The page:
Driven by an active process that occurs at the endodermis. The endodermis consists of special cells that have a waterproof strip in some of their walls. This is the Casparian strip. It blocks the apoplast pathway, forcing water into the symplast pathway.
Endodermis cells move minerals by active transport from the cortex into the xylem, decreasing water potential in the xylem. Water moves from the cortex through the endodermal cells to the xylem by osmosis. This reduces water potential in the cells just outside the endodermis. Combined with water entering the root hair cells, a water potential gradient across the cortex is created. Water is moved along the symplast pathway from the root hair cells, across the cortex and into the xylem. Water can move through the apoplast pathway across the cortex simultaneously. It will then move into the cells to join the symplast pathway before passing through the endodermis.
Role of the Casparian *****
- Blocking the apoplast pathway between the cortex and xylem, ensuring that water and dissolved nitrates have to pass into the cell cytoplasm through cell membranes
- Transporter proteins in the cell membranes actively transport nitrates from the cytoplasm of cortex cells into the xylem, lowering water potential so water from the cortex cells follow into the xylem by osmosis
- Water in the xylem cannot pass back into the cortex as the apoplast pathway of endodermal cells is blocked
Water Moving Up The Stem
- Root Pressures - Active transport of minerals into the xylem from the endodermis drives water into the xylem by osmosis and pushes it upwards. Root pressure can push water a few metres up a stem but cannot get to the top of tall trees.
- Transpiration Pull - Loss of water from leaves must be replaced by water coming up the xylem. Water molecules are attracted to one another by forces of cohesion. Forces are strong enough to hold the molecules together in a long chain. When molecules are lost at the top of the column, the whole chain is pulled up, creating the transpiration stream. The pull can create tension in the column of water, hence lignin on the xylem walls prevents collapsing. Known as the cohesion-tension theory. If the column of water breaks in one vessel, it can still be maintained in another through the pits.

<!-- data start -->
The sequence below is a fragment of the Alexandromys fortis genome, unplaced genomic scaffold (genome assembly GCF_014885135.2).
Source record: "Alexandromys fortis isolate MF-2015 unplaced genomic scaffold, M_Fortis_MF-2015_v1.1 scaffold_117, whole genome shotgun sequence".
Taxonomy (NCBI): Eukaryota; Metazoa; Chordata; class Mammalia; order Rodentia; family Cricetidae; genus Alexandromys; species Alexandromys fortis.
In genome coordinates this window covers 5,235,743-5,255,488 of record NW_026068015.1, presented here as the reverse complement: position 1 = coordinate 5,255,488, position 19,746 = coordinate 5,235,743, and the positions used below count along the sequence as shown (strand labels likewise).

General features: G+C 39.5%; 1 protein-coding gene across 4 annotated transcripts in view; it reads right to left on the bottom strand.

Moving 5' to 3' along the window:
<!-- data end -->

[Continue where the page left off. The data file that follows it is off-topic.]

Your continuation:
- Capillary Action - Same forces holding water molecules together attract water molecules to the sides of the xylem vessels (adhesion). As the xylem vessels are narrow, forces can pull water up the sides of the vessel.
Evidence For This Mechanism
- If a plant is supplied with radioactive carbon dioxide (which will be used in photosynthesis) carbon soon appears in the phloem.
- Ringing a tree to remove the phloem results in sugars collecting above the ring.
- An aphid feeding on a plant stem can be used to show that mouthparts are taking food from the phloem.
- Companion cells have many mitochondria, showing that the process needs ATP. Furthermore, translocation can be stopped by using a metabolic poison that inhibits the formation of ATP.
- As the rate of flow of sugars is extremely high, we can assume ATP is needed.
- The pH of companion cells is higher than that of surrounding cells and the concentration of sucrose is higher in the source than the sink.
Evidence Against This Mechanism
- Not all solutes in the phloem sap move at the same rate.
- Sucrose is moved to all parts of the plant at the same rate, rather than going more quickly to areas with a low concentration.
- The role of sieve plates in unclear.
The transport of assimilates (esp. sucrose) in the phloem tissue. The source releases sucrose into the phloem. The sink removes sucrose from the phloem.
Sucrose enters the phloem by active loading. Companion cells use ATP to actively transport H+ ions out of their cytoplasm and into the surrounding tissue. This sets up a diffusion gradient and the H+ ions diffuse back into the companion cells. Special cotransporter proteins enable the H+ ions to bring sucrose molecules back. Concentration builds up inside the companion cells, and they diffuse into the sieve tube elements through plasmodesmata.
Examples of sources include leaves and roots, though these may change by season - in spring, the leaves are growing and need energy, acting as sinks.
- Sucrose entering the sieve tube element reduces water potential inside the sieve tube. Water follows by osmosis and increases the hydrostatic pressure in the sieve tube element.
- Water moves down the sieve tube from higher hydrostatic pressure at the source to where it is lower in the sink.
- Sucrose is removed from the sieve tube to surrounding cells by diffusion or active transport. May be converted to starch for storage or used for respiration. Increases water potential in the sieve tube.
- Water moves into the surrounding cells by osmosis, reducing hydrostatic pressure in the phloem at the sink.
Movement of water at the source, down the hydrostatic pressure gradient and into the sink can produce a flow of water in the phloem. This is the mass flow and can carry sucrose and other assimiliates up or down the plant, depending on where sugars are needed.